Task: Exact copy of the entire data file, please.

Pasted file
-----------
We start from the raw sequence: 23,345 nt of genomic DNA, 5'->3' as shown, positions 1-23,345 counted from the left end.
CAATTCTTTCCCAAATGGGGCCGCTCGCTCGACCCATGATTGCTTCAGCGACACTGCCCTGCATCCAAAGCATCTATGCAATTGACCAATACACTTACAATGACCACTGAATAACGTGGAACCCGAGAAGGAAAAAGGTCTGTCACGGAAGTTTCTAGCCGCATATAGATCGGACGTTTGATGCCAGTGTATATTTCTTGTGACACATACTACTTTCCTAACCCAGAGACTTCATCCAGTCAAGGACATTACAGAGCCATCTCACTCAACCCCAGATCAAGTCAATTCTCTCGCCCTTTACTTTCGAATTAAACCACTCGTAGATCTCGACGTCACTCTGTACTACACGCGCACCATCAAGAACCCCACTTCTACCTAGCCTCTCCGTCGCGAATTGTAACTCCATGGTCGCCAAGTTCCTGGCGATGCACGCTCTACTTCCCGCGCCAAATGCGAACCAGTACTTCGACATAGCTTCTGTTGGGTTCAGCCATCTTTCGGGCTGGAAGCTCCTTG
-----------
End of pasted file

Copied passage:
We start from the raw sequence: 23,345 nt of genomic DNA, 5'->3' as shown, positions 1-23,345 counted from the left end.
CAATTCTTTCCCAAATGGGGCCGCTCGCTCGACCCATGATTGCTTCAGCGACACTGCCCTGCATCCAAAGCATCTATGCAATTGACCAATACACTTACAATGACCACTGAATAACGTGGAACCCGAGAAGGAAAAAGGTCTGTCACGGAAGTTTCTAGCCGCATATAGATCGGACGTTTGATGCCAGTGTATATTTCTTGTGACACATACTACTTTCCTAACCCAGAGACTTCATCCAGTCAAGGACATTACAGAGCCATCTCACTCAACCCCAGATCAAGTCAATTCTCTCGCCCTTTACTTTCGAATTAAACCACTCGTAGATCTCGACGTCACTCTGTACTACACGCGCACCATCAAGAACCCCACTTCTACCTAGCCTCTCCGTCGCGAATTGTAACTCCATGGTCGCCAAGTTCCTGGCGATGCACGCTCTACTTCCCGCGCCAAATGCGAACCAGTACTTCGACATAGCTTCTGTTGGGTTCAGCCATCTTTCGGGCTGGAAGCTCCTTG